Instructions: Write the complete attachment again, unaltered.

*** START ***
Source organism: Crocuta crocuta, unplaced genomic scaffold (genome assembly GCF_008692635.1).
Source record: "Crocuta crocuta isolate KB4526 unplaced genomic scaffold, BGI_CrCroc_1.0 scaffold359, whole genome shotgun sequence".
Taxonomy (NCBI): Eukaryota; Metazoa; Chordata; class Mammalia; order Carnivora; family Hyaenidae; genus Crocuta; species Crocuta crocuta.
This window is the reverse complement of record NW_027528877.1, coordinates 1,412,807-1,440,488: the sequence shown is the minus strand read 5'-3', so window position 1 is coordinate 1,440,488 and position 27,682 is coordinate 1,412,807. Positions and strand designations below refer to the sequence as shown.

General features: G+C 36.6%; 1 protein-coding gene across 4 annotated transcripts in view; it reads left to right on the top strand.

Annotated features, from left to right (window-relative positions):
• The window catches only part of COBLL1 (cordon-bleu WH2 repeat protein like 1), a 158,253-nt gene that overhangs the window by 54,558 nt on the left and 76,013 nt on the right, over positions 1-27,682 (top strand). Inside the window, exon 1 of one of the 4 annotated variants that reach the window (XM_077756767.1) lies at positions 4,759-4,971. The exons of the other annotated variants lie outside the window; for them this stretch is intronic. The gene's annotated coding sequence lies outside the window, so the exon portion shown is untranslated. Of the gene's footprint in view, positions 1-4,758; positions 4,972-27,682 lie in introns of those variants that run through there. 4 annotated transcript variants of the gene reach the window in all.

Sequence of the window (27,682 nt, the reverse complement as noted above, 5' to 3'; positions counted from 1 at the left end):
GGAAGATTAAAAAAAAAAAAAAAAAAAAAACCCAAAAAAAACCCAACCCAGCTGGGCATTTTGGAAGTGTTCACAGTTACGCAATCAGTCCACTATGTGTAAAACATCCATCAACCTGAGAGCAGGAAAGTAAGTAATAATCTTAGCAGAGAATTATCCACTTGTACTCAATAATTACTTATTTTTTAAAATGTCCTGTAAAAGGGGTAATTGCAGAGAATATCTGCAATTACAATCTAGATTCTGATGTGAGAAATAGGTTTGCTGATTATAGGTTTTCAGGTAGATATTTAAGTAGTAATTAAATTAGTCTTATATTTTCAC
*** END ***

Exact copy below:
Source organism: Crocuta crocuta, unplaced genomic scaffold (genome assembly GCF_008692635.1).
Source record: "Crocuta crocuta isolate KB4526 unplaced genomic scaffold, BGI_CrCroc_1.0 scaffold359, whole genome shotgun sequence".
Taxonomy (NCBI): Eukaryota; Metazoa; Chordata; class Mammalia; order Carnivora; family Hyaenidae; genus Crocuta; species Crocuta crocuta.
This window is the reverse complement of record NW_027528877.1, coordinates 1,412,807-1,440,488: the sequence shown is the minus strand read 5'-3', so window position 1 is coordinate 1,440,488 and position 27,682 is coordinate 1,412,807. Positions and strand designations below refer to the sequence as shown.

General features: G+C 36.6%; 1 protein-coding gene across 4 annotated transcripts in view; it reads left to right on the top strand.

Annotated features, from left to right (window-relative positions):
• The window catches only part of COBLL1 (cordon-bleu WH2 repeat protein like 1), a 158,253-nt gene that overhangs the window by 54,558 nt on the left and 76,013 nt on the right, over positions 1-27,682 (top strand). Inside the window, exon 1 of one of the 4 annotated variants that reach the window (XM_077756767.1) lies at positions 4,759-4,971. The exons of the other annotated variants lie outside the window; for them this stretch is intronic. The gene's annotated coding sequence lies outside the window, so the exon portion shown is untranslated. Of the gene's footprint in view, positions 1-4,758; positions 4,972-27,682 lie in introns of those variants that run through there. 4 annotated transcript variants of the gene reach the window in all.

Sequence of the window (27,682 nt, the reverse complement as noted above, 5' to 3'; positions counted from 1 at the left end):
GGAAGATTAAAAAAAAAAAAAAAAAAAAAACCCAAAAAAAACCCAACCCAGCTGGGCATTTTGGAAGTGTTCACAGTTACGCAATCAGTCCACTATGTGTAAAACATCCATCAACCTGAGAGCAGGAAAGTAAGTAATAATCTTAGCAGAGAATTATCCACTTGTACTCAATAATTACTTATTTTTTAAAATGTCCTGTAAAAGGGGTAATTGCAGAGAATATCTGCAATTACAATCTAGATTCTGATGTGAGAAATAGGTTTGCTGATTATAGGTTTTCAGGTAGATATTTAAGTAGTAATTAAATTAGTCTTATATTTTCAC